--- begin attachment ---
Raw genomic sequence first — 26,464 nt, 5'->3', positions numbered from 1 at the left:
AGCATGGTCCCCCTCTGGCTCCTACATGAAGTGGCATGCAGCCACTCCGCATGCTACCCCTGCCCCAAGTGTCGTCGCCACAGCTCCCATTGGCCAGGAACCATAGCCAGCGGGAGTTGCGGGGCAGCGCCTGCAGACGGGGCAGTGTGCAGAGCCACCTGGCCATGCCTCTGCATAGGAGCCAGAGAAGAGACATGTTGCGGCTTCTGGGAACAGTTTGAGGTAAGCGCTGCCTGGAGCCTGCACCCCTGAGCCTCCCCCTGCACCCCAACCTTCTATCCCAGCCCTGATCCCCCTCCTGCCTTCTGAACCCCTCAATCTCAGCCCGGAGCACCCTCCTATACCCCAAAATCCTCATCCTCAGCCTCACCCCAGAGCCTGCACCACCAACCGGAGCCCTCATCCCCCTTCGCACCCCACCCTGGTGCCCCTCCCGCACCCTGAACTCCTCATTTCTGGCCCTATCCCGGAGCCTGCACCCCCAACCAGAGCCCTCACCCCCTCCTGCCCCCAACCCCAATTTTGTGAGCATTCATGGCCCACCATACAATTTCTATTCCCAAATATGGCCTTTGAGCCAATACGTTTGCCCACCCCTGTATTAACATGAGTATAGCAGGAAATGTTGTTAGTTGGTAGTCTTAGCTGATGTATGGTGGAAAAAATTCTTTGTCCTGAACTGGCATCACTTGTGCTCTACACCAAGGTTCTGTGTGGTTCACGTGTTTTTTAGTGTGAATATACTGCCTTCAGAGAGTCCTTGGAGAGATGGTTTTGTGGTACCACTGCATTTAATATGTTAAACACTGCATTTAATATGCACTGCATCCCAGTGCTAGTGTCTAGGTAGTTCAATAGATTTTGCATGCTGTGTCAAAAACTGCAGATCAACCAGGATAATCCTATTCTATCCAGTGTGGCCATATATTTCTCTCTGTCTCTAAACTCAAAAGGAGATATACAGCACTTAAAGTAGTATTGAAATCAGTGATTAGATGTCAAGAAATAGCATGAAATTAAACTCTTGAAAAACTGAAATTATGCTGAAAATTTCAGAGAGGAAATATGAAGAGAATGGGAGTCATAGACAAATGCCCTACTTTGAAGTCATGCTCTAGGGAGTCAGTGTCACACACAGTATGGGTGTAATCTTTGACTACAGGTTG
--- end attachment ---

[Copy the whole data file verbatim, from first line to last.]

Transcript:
Raw genomic sequence first — 26,464 nt, 5'->3', positions numbered from 1 at the left:
AGCATGGTCCCCCTCTGGCTCCTACATGAAGTGGCATGCAGCCACTCCGCATGCTACCCCTGCCCCAAGTGTCGTCGCCACAGCTCCCATTGGCCAGGAACCATAGCCAGCGGGAGTTGCGGGGCAGCGCCTGCAGACGGGGCAGTGTGCAGAGCCACCTGGCCATGCCTCTGCATAGGAGCCAGAGAAGAGACATGTTGCGGCTTCTGGGAACAGTTTGAGGTAAGCGCTGCCTGGAGCCTGCACCCCTGAGCCTCCCCCTGCACCCCAACCTTCTATCCCAGCCCTGATCCCCCTCCTGCCTTCTGAACCCCTCAATCTCAGCCCGGAGCACCCTCCTATACCCCAAAATCCTCATCCTCAGCCTCACCCCAGAGCCTGCACCACCAACCGGAGCCCTCATCCCCCTTCGCACCCCACCCTGGTGCCCCTCCCGCACCCTGAACTCCTCATTTCTGGCCCTATCCCGGAGCCTGCACCCCCAACCAGAGCCCTCACCCCCTCCTGCCCCCAACCCCAATTTTGTGAGCATTCATGGCCCACCATACAATTTCTATTCCCAAATATGGCCTTTGAGCCAATACGTTTGCCCACCCCTGTATTAACATGAGTATAGCAGGAAATGTTGTTAGTTGGTAGTCTTAGCTGATGTATGGTGGAAAAAATTCTTTGTCCTGAACTGGCATCACTTGTGCTCTACACCAAGGTTCTGTGTGGTTCACGTGTTTTTTAGTGTGAATATACTGCCTTCAGAGAGTCCTTGGAGAGATGGTTTTGTGGTACCACTGCATTTAATATGTTAAACACTGCATTTAATATGCACTGCATCCCAGTGCTAGTGTCTAGGTAGTTCAATAGATTTTGCATGCTGTGTCAAAAACTGCAGATCAACCAGGATAATCCTATTCTATCCAGTGTGGCCATATATTTCTCTCTGTCTCTAAACTCAAAAGGAGATATACAGCACTTAAAGTAGTATTGAAATCAGTGATTAGATGTCAAGAAATAGCATGAAATTAAACTCTTGAAAAACTGAAATTATGCTGAAAATTTCAGAGAGGAAATATGAAGAGAATGGGAGTCATAGACAAATGCCCTACTTTGAAGTCATGCTCTAGGGAGTCAGTGTCACACACAGTATGGGTGTAATCTTTGACTACAGGTTG